[¶9] Berger cites no case law or other authority suggesting that a party to an administrative proceeding has a right, under either the Administrative Agencies Practice Act or through the due process clause, to a specific date or time for his scheduled hearing. Berger had a due process right to notice of the hearing and an opportunity to be heard, see, e.g., Wolfer v. North Dakota Dep't of Transp., 2010 ND 59, ¶ 11, 780 N.W.2d 645, and he received adequate notice and the opportunity to be heard. He did not, however, have a right to dictate when the hearing would be held. The tribunal sets the time of the hearing, and the party must arrange his schedule to attend.
[¶10] Nor did Berger submit an affidavit or other admissible evidence explaining why he was unable to attend the hearing at 8:00 a.m. on March 1. It appears Berger's counsel sent an e-mail to the hearing officer on February 24 explaining that his client had taken off only the afternoon of March 1, but the e-mail carefully does not say that Berger was unable to take off work the morning of March 1:
In any event, I spoke with my client and he informed me that he had taken off the afternoon of March 1, 2010, for the hearing. He did not take off the morning. Accordingly, he is available the afternoon of March 1. Please contact me so that we can schedule a hearing for the afternoon of March 1st as originally agreed to.Furthermore, this e-mail, although purportedly sent to the hearing officer, is not included in the record of the administrative proceeding but was merely attached as an exhibit to Berger's brief on appeal to the district court. See N.D.C.C. § 28-32-46 (court reviewing decision of administrative agency on appeal may consider only the record filed with the court); N.D.C.C. § 28-32-45 (outlining proper procedure to supplement the administrative record on appeal to the district court).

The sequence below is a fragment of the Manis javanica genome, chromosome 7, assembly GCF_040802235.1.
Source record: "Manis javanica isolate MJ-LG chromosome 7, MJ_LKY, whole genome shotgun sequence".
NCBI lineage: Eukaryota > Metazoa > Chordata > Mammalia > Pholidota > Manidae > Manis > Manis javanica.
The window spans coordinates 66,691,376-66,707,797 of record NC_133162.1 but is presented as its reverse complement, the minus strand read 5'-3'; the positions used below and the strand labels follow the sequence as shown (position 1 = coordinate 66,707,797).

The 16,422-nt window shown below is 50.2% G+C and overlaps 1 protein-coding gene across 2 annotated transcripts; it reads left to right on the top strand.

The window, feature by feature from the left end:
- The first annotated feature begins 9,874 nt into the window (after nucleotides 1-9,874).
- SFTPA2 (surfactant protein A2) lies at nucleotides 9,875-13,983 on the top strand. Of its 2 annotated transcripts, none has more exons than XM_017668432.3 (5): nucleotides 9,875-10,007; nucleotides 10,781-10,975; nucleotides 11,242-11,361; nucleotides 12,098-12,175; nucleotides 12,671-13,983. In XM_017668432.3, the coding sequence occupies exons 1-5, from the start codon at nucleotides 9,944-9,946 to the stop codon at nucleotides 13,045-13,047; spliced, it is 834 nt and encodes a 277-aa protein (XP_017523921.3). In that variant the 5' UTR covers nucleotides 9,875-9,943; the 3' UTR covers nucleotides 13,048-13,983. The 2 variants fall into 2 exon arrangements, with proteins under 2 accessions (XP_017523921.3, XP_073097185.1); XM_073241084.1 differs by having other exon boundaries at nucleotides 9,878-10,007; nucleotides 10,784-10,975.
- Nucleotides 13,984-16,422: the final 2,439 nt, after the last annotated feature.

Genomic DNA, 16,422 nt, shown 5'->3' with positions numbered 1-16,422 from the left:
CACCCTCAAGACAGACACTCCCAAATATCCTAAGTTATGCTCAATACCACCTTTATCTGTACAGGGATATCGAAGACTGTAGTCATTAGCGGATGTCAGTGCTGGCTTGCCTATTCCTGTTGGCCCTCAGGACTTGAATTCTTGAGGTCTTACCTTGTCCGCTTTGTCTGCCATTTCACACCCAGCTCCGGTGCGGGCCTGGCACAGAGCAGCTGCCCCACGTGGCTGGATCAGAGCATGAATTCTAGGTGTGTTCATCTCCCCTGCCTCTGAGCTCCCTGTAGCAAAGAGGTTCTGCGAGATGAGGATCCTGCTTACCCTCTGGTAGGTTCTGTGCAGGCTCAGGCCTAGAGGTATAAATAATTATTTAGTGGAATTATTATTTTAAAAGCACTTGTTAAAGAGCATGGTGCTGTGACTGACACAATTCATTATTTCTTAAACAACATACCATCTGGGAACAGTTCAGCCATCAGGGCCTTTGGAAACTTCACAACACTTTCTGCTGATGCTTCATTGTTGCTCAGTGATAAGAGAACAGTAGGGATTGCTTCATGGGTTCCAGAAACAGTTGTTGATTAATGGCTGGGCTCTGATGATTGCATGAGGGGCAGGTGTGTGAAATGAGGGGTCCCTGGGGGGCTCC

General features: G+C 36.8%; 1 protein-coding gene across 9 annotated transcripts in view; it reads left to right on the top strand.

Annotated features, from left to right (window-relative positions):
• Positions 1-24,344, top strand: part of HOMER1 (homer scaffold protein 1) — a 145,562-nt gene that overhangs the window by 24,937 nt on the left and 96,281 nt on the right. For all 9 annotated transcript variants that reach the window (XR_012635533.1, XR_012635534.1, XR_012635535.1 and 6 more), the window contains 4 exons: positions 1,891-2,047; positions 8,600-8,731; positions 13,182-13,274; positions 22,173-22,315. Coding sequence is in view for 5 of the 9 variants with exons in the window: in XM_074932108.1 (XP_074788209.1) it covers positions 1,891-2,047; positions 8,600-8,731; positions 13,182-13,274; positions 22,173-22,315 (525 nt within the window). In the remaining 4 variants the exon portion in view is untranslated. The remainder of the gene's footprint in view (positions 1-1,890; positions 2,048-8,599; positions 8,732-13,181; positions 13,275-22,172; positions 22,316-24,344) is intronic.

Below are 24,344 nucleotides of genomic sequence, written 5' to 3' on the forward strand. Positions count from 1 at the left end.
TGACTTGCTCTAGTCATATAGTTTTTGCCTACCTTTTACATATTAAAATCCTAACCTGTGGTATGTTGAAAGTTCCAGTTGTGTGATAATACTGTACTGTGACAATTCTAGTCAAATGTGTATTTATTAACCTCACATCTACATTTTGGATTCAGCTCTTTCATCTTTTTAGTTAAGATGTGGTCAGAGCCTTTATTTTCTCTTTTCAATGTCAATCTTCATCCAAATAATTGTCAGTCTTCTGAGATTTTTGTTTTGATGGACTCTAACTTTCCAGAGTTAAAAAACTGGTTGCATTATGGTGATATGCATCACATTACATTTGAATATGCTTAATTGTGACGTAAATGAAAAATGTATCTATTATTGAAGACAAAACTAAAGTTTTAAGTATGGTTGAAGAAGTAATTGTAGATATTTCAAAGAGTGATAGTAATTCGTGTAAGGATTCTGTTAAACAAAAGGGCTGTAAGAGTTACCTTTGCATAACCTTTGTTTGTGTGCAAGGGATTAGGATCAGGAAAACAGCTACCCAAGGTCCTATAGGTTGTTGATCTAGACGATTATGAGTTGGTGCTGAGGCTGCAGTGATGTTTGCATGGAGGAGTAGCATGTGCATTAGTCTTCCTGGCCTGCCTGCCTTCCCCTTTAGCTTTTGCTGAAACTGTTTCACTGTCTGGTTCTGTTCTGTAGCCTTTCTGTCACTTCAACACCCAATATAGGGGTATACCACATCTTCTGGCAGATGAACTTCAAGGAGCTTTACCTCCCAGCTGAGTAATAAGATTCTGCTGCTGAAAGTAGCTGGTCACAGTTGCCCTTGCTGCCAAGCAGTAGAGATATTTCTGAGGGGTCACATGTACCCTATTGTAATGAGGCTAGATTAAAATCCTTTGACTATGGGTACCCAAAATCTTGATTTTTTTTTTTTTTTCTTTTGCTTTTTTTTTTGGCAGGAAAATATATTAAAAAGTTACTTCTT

[¶11] The hearing officer made reasonable attempts to accommodate the parties and rescheduled the hearing to what appeared to be the only time that all parties and witnesses would be available to attend. The hearing officer did not abuse his discretion in rescheduling the hearing to March 1 at 8:00 a.m., or in refusing Berger's request to reset the hearing to its original time. We conclude the hearing officer's rescheduling of the hearing did not violate his duties under N.D.C.C. § 28-32-31(3) and did not deny Berger his right to a fair hearing or violate his right to due process.
[¶12] We have considered the remaining issues and arguments raised by the parties and find them to be either unnecessary to our decision or without merit. The district court judgment affirming the decision of the hearing officer is affirmed.
|[¶13]||Carol Ronning Kapsner|
Mary Muehlen Maring
Daniel J. Crothers
Dale V. Sandstrom
Gerald W. VandeWalle, C.J.